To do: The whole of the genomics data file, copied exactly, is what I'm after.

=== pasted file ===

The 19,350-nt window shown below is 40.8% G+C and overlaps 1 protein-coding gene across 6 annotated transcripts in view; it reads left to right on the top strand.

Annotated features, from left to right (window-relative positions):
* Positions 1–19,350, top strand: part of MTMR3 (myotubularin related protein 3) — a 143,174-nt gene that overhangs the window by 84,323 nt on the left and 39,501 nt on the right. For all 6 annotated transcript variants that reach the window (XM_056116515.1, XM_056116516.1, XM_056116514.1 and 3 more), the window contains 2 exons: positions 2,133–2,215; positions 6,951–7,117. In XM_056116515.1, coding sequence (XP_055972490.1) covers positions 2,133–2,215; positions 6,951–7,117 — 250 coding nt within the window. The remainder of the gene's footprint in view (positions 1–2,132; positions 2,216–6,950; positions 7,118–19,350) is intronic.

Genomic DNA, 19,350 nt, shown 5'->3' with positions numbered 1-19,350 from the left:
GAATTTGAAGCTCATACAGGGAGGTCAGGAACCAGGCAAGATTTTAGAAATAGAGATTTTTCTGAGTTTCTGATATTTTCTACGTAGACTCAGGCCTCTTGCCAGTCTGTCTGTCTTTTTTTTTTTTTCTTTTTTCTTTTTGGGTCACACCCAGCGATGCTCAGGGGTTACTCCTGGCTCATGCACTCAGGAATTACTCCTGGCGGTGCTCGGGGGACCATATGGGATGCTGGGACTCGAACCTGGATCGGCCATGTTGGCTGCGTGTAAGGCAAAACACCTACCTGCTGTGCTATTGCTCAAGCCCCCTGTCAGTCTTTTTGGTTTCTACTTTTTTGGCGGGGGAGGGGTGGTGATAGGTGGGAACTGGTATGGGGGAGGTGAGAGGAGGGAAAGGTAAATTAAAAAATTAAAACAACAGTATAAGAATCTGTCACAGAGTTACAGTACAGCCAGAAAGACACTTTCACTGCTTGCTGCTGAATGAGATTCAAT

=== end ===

The 19,350-nt window shown below is 40.8% G+C and overlaps 1 protein-coding gene across 6 annotated transcripts in view; it reads left to right on the top strand.

Annotated features, from left to right (window-relative positions):
* Positions 1–19,350, top strand: part of MTMR3 (myotubularin related protein 3) — a 143,174-nt gene that overhangs the window by 84,323 nt on the left and 39,501 nt on the right. For all 6 annotated transcript variants that reach the window (XM_056116515.1, XM_056116516.1, XM_056116514.1 and 3 more), the window contains 2 exons: positions 2,133–2,215; positions 6,951–7,117. In XM_056116515.1, coding sequence (XP_055972490.1) covers positions 2,133–2,215; positions 6,951–7,117 — 250 coding nt within the window. The remainder of the gene's footprint in view (positions 1–2,132; positions 2,216–6,950; positions 7,118–19,350) is intronic.

Genomic DNA, 19,350 nt, shown 5'->3' with positions numbered 1-19,350 from the left:
GAATTTGAAGCTCATACAGGGAGGTCAGGAACCAGGCAAGATTTTAGAAATAGAGATTTTTCTGAGTTTCTGATATTTTCTACGTAGACTCAGGCCTCTTGCCAGTCTGTCTGTCTTTTTTTTTTTTTCTTTTTTCTTTTTGGGTCACACCCAGCGATGCTCAGGGGTTACTCCTGGCTCATGCACTCAGGAATTACTCCTGGCGGTGCTCGGGGGACCATATGGGATGCTGGGACTCGAACCTGGATCGGCCATGTTGGCTGCGTGTAAGGCAAAACACCTACCTGCTGTGCTATTGCTCAAGCCCCCTGTCAGTCTTTTTGGTTTCTACTTTTTTGGCGGGGGAGGGGTGGTGATAGGTGGGAACTGGTATGGGGGAGGTGAGAGGAGGGAAAGGTAAATTAAAAAATTAAAACAACAGTATAAGAATCTGTCACAGAGTTACAGTACAGCCAGAAAGACACTTTCACTGCTTGCTGCTGAATGAGATTCAAT